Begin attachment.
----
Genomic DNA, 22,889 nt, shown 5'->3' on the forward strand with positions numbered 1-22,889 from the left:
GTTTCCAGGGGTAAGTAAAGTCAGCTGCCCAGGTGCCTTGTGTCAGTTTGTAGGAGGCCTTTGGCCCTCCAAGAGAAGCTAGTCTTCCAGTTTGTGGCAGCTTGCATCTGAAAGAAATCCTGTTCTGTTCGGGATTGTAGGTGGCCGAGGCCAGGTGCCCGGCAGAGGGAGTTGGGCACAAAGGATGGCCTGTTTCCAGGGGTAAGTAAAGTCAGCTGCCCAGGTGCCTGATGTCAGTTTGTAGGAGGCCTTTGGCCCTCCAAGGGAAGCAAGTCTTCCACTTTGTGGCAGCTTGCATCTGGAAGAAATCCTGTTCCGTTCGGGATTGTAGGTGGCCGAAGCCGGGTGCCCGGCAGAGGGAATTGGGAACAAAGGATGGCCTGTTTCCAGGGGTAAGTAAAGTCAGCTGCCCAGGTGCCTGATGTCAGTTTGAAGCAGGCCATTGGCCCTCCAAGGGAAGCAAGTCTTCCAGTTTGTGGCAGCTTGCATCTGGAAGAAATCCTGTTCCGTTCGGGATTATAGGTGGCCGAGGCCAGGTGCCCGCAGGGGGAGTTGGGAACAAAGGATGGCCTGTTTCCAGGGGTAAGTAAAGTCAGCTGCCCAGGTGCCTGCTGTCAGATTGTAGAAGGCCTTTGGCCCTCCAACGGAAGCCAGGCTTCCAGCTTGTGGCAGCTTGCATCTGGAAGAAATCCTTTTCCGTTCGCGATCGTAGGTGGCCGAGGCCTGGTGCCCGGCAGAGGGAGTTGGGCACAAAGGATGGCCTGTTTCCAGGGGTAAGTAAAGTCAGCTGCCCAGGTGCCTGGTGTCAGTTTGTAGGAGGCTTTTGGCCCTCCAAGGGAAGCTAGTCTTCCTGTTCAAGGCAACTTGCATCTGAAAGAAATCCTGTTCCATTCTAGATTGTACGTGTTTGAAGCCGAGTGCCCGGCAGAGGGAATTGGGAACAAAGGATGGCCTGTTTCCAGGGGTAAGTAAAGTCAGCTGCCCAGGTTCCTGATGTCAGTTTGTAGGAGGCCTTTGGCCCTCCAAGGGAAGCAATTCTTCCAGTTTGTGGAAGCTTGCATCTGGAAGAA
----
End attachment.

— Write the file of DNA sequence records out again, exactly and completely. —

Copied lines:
Genomic DNA, 22,889 nt, shown 5'->3' on the forward strand with positions numbered 1-22,889 from the left:
GTTTCCAGGGGTAAGTAAAGTCAGCTGCCCAGGTGCCTTGTGTCAGTTTGTAGGAGGCCTTTGGCCCTCCAAGAGAAGCTAGTCTTCCAGTTTGTGGCAGCTTGCATCTGAAAGAAATCCTGTTCTGTTCGGGATTGTAGGTGGCCGAGGCCAGGTGCCCGGCAGAGGGAGTTGGGCACAAAGGATGGCCTGTTTCCAGGGGTAAGTAAAGTCAGCTGCCCAGGTGCCTGATGTCAGTTTGTAGGAGGCCTTTGGCCCTCCAAGGGAAGCAAGTCTTCCACTTTGTGGCAGCTTGCATCTGGAAGAAATCCTGTTCCGTTCGGGATTGTAGGTGGCCGAAGCCGGGTGCCCGGCAGAGGGAATTGGGAACAAAGGATGGCCTGTTTCCAGGGGTAAGTAAAGTCAGCTGCCCAGGTGCCTGATGTCAGTTTGAAGCAGGCCATTGGCCCTCCAAGGGAAGCAAGTCTTCCAGTTTGTGGCAGCTTGCATCTGGAAGAAATCCTGTTCCGTTCGGGATTATAGGTGGCCGAGGCCAGGTGCCCGCAGGGGGAGTTGGGAACAAAGGATGGCCTGTTTCCAGGGGTAAGTAAAGTCAGCTGCCCAGGTGCCTGCTGTCAGATTGTAGAAGGCCTTTGGCCCTCCAACGGAAGCCAGGCTTCCAGCTTGTGGCAGCTTGCATCTGGAAGAAATCCTTTTCCGTTCGCGATCGTAGGTGGCCGAGGCCTGGTGCCCGGCAGAGGGAGTTGGGCACAAAGGATGGCCTGTTTCCAGGGGTAAGTAAAGTCAGCTGCCCAGGTGCCTGGTGTCAGTTTGTAGGAGGCTTTTGGCCCTCCAAGGGAAGCTAGTCTTCCTGTTCAAGGCAACTTGCATCTGAAAGAAATCCTGTTCCATTCTAGATTGTACGTGTTTGAAGCCGAGTGCCCGGCAGAGGGAATTGGGAACAAAGGATGGCCTGTTTCCAGGGGTAAGTAAAGTCAGCTGCCCAGGTTCCTGATGTCAGTTTGTAGGAGGCCTTTGGCCCTCCAAGGGAAGCAATTCTTCCAGTTTGTGGAAGCTTGCATCTGGAAGAA